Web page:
Federal regulators on Friday approved the underwater use of the chemicals, which act like a detergent to break the oil into small globules and allow it to disperse more quickly into the water or air before it comes ashore.

The decision by the Environmental Protection Agency angered state officials and fishermen, who complained that regulators ignored their concerns about the effects on the environment and fish.

"The EPA is conducting a giant experiment with our most productive fisheries by approving the use of these powerful chemicals on a massive, unprecedented scale," John Williams, executive director of the Southern Shrimp Alliance, said in a news release.

Louisiana Health and Hospitals Secretary Alan Levine sent a letter to BP outlining similar concerns, but the company and the Coast Guard said several tests were done before approval was given.

"We didn't cross this threshold lightly," Coast Guard Rear Adm. Mary Landry said. "This is a tool that will be analyzed and monitored."

Reuters and The Associated Press contributed to this report.

Video: Good news, bad news

  1. Transcript of: Good news, bad news

    LESTER HOLT, anchor (San Francisco): with some major developments in the Gulf Coast oil disaster. For the first time , BP says it has managed to start siphoning some of the oil gushing from that damaged undersea well into a tanker ship . This long-awaited bit of good news comes, however, just as scientists give us something else to worry about, newly identified underwater plumes of oil, one up to 10 miles long and hundreds of feet thick that threatened to do far more damaged than many had feared. NBC 's Mark Potter is in Venice , Louisiana , with more on today's developments. Mark , good evening.

    MARK POTTER reporting: Good evening, Lester . With an engineering success, there's a ray of hope that at least some of that oil spill will be reduced now, but that's being tempered by the new environmental concerns. After weeks of defeat in trying to control the underwater oil leak, the success today was seen as an important breakthrough. Engineers were finally able to insert the end of a nearly mile-long tube into the damaged oil pipe, which had been spewing thousands of barrels into the gulf each day. After securing the connection, they were then able to redirect some of that oil up to a container ship on the surface.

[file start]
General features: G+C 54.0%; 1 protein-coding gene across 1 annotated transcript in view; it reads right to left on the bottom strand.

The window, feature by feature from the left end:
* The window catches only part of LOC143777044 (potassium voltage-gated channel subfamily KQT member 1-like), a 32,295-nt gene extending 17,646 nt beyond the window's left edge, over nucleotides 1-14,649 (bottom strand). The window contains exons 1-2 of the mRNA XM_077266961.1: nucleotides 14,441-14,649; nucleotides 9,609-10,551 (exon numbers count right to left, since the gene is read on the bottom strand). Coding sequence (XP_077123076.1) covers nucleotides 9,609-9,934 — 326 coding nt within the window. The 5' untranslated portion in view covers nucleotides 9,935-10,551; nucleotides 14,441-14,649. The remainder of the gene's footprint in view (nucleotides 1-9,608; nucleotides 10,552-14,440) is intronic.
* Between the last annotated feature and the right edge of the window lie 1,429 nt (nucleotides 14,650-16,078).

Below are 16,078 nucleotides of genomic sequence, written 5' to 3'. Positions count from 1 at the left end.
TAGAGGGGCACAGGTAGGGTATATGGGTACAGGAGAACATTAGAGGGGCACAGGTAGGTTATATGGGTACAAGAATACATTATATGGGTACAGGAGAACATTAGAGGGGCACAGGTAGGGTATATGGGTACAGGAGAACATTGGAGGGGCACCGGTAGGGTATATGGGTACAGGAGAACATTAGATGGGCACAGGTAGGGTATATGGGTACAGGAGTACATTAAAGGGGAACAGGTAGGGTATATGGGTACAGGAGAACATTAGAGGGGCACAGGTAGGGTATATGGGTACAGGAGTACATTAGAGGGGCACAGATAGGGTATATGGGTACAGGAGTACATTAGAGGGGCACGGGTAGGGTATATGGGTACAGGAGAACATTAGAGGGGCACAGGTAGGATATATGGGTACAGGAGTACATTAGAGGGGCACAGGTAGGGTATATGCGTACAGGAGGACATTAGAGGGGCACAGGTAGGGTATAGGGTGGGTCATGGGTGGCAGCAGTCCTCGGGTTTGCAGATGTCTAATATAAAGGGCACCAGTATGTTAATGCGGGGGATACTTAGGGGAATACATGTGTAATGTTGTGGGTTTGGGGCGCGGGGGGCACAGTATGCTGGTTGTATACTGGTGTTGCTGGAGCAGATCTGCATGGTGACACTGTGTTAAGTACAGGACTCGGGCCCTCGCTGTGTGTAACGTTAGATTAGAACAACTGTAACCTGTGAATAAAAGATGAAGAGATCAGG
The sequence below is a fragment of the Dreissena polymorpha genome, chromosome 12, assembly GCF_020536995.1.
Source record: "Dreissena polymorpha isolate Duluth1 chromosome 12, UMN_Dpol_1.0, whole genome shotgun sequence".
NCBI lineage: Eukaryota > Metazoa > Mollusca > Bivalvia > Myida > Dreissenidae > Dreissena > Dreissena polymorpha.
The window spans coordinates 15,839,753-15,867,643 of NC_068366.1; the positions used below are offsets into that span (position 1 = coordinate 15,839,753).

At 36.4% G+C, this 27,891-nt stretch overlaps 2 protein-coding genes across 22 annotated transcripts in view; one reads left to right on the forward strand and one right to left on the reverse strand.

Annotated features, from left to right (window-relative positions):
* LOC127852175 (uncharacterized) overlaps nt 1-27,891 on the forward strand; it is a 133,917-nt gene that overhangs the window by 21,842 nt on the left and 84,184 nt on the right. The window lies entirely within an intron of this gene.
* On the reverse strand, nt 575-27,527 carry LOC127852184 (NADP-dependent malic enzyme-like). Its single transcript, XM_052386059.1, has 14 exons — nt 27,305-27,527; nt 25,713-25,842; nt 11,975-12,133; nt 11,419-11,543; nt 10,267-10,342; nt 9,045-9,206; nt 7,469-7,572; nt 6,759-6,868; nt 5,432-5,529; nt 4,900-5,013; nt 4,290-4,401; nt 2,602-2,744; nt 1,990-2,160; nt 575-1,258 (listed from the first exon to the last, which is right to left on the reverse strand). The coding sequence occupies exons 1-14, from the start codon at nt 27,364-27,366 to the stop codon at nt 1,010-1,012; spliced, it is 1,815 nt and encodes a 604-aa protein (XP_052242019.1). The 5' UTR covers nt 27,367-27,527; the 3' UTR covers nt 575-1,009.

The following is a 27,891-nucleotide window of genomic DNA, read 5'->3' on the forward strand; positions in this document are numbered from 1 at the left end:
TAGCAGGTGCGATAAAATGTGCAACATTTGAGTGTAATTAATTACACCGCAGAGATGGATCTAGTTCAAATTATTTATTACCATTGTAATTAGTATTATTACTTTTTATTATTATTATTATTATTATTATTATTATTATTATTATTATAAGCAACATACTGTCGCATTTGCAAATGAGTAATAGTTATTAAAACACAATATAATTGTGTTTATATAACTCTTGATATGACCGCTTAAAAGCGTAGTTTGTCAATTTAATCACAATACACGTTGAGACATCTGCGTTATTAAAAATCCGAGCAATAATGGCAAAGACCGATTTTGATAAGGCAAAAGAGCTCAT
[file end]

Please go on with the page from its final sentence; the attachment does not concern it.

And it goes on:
Mr. KENT WELLS (BP Senior Vice President): We've inserted the tool again this morning. It's working as planned, and we're very slowly increasing the rate that's coming from the riser tool up to the surface. So we do have oil and gas coming to the ship now.

    POTTER: BP cannot say yet how much of the current oil spill it will be able to reduce now by using this latest procedure, but the tube is inserted and secured in the biggest of the two remaining leaks. And BP says it will attempt to gradually increase the amount of oil being diverted to the ship.

    Mr. WELLS: It will take a little time. We've talked before about we want to slowly optimize this and try to capture as much of the oil and gas as we can.

    POTTER: In addition, BP says, it will try to seal the well completely in about seven to 10 days by pumping at least 10,000 barrels of mud on top of it. On another front today, less encouraging, ocean researchers say they have found a massive plume of oil floating deep below the surface. It is not a thick blanket of oil, but a mixture of oil droplets and chemical dispersant, which is 10 miles long and three miles across. Hovering 1500 feet above the seabed, this so far untested mixture is causing serious concern to scientists.

    Dr. VERNON ASPER (University of Southern Mississippi): I think the biggest concern is whether or not they're putting a poisonous dispersant in with this cloud. And we don't know the answer to that yet. We're going to find out.

    POTTER: A team of NOAA -sponsored scientists have been working aboard a research ship called The Pelican and have been sending submersibles into the plume to collect samples. Another thing they found were areas around the plume with reduced oxygen levels, not yet enough to kill marine life, but seen as a potential threat if it gets worse.

    Dr. ASPER: Everything -- fish, jellyfish, worms, crustaceans, kelp, krill -- everything needs oxygen. So if you drain the oxygen out of a layer of the ecosystem, it could potentially have some pretty negative effects.

    POTTER: Now, scientists say more studies are needed in the Gulf of Mexico to better understand the effects of all this oil, even thousands of feet below

    the surface. Lester: Mark Potter tonight, thank you.